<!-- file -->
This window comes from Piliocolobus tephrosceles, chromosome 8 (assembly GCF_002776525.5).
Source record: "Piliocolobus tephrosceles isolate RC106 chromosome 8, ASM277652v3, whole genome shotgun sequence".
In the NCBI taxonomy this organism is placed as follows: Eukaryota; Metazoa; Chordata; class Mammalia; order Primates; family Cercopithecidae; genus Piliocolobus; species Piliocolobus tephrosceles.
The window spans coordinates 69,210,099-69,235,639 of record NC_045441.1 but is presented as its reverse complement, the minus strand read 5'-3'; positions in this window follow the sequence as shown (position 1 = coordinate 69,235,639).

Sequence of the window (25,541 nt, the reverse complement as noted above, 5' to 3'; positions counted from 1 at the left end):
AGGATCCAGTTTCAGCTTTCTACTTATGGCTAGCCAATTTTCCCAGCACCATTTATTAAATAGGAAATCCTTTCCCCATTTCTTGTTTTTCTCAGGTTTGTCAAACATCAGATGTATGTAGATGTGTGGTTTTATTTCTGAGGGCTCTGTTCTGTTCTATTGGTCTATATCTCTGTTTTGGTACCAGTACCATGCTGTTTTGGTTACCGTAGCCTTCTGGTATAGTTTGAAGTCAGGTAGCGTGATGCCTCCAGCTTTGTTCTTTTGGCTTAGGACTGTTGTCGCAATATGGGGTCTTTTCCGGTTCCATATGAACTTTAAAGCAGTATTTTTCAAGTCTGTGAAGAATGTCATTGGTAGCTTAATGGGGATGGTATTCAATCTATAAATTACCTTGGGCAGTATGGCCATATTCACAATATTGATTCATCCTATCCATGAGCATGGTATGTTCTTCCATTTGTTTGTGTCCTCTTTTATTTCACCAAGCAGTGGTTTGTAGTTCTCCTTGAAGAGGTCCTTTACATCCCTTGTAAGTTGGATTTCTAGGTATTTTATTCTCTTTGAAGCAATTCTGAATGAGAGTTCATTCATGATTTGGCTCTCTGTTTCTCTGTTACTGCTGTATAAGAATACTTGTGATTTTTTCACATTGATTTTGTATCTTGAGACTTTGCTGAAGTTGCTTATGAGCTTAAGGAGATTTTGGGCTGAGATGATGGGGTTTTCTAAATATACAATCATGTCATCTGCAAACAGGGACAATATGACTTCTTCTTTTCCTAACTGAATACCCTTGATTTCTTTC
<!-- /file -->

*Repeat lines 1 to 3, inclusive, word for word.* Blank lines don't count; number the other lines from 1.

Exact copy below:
This window comes from Piliocolobus tephrosceles, chromosome 8 (assembly GCF_002776525.5).
Source record: "Piliocolobus tephrosceles isolate RC106 chromosome 8, ASM277652v3, whole genome shotgun sequence".
In the NCBI taxonomy this organism is placed as follows: Eukaryota; Metazoa; Chordata; class Mammalia; order Primates; family Cercopithecidae; genus Piliocolobus; species Piliocolobus tephrosceles.